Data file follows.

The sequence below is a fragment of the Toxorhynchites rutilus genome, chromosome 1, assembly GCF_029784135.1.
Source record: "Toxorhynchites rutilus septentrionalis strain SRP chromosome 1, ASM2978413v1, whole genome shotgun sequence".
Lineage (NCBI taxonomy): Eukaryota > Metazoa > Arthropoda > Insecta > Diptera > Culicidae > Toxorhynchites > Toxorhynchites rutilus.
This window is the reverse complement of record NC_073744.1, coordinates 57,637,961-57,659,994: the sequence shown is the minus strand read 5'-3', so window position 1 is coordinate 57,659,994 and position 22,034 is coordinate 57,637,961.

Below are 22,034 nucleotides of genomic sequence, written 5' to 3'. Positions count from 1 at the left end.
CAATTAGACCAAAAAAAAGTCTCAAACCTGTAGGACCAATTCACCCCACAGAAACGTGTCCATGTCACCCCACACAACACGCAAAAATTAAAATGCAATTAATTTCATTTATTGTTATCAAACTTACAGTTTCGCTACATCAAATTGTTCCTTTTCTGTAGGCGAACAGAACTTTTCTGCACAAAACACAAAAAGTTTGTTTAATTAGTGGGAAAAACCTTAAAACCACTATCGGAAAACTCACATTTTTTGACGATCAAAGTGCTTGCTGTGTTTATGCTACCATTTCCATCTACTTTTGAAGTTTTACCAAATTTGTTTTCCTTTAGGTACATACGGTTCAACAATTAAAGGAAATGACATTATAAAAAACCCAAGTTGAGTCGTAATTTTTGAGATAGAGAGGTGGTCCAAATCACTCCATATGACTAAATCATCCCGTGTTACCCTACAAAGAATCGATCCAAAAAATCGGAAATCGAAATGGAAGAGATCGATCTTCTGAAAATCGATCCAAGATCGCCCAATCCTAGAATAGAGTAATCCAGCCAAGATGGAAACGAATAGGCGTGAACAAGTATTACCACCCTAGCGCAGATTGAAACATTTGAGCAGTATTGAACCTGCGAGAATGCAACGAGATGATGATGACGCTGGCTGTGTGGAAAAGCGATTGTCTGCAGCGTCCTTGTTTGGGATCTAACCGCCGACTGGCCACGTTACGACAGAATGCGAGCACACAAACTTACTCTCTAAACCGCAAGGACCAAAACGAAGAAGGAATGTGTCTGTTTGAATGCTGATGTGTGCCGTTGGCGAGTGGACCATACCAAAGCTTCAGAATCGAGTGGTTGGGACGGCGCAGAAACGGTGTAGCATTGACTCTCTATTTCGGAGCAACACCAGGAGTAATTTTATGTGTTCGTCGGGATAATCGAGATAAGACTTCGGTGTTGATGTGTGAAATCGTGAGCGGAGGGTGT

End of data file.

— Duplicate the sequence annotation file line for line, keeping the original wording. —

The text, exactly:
The sequence below is a fragment of the Toxorhynchites rutilus genome, chromosome 1, assembly GCF_029784135.1.
Source record: "Toxorhynchites rutilus septentrionalis strain SRP chromosome 1, ASM2978413v1, whole genome shotgun sequence".
Lineage (NCBI taxonomy): Eukaryota > Metazoa > Arthropoda > Insecta > Diptera > Culicidae > Toxorhynchites > Toxorhynchites rutilus.
This window is the reverse complement of record NC_073744.1, coordinates 57,637,961-57,659,994: the sequence shown is the minus strand read 5'-3', so window position 1 is coordinate 57,659,994 and position 22,034 is coordinate 57,637,961.

Below are 22,034 nucleotides of genomic sequence, written 5' to 3'. Positions count from 1 at the left end.
CAATTAGACCAAAAAAAAGTCTCAAACCTGTAGGACCAATTCACCCCACAGAAACGTGTCCATGTCACCCCACACAACACGCAAAAATTAAAATGCAATTAATTTCATTTATTGTTATCAAACTTACAGTTTCGCTACATCAAATTGTTCCTTTTCTGTAGGCGAACAGAACTTTTCTGCACAAAACACAAAAAGTTTGTTTAATTAGTGGGAAAAACCTTAAAACCACTATCGGAAAACTCACATTTTTTGACGATCAAAGTGCTTGCTGTGTTTATGCTACCATTTCCATCTACTTTTGAAGTTTTACCAAATTTGTTTTCCTTTAGGTACATACGGTTCAACAATTAAAGGAAATGACATTATAAAAAACCCAAGTTGAGTCGTAATTTTTGAGATAGAGAGGTGGTCCAAATCACTCCATATGACTAAATCATCCCGTGTTACCCTACAAAGAATCGATCCAAAAAATCGGAAATCGAAATGGAAGAGATCGATCTTCTGAAAATCGATCCAAGATCGCCCAATCCTAGAATAGAGTAATCCAGCCAAGATGGAAACGAATAGGCGTGAACAAGTATTACCACCCTAGCGCAGATTGAAACATTTGAGCAGTATTGAACCTGCGAGAATGCAACGAGATGATGATGACGCTGGCTGTGTGGAAAAGCGATTGTCTGCAGCGTCCTTGTTTGGGATCTAACCGCCGACTGGCCACGTTACGACAGAATGCGAGCACACAAACTTACTCTCTAAACCGCAAGGACCAAAACGAAGAAGGAATGTGTCTGTTTGAATGCTGATGTGTGCCGTTGGCGAGTGGACCATACCAAAGCTTCAGAATCGAGTGGTTGGGACGGCGCAGAAACGGTGTAGCATTGACTCTCTATTTCGGAGCAACACCAGGAGTAATTTTATGTGTTCGTCGGGATAATCGAGATAAGACTTCGGTGTTGATGTGTGAAATCGTGAGCGGAGGGTGT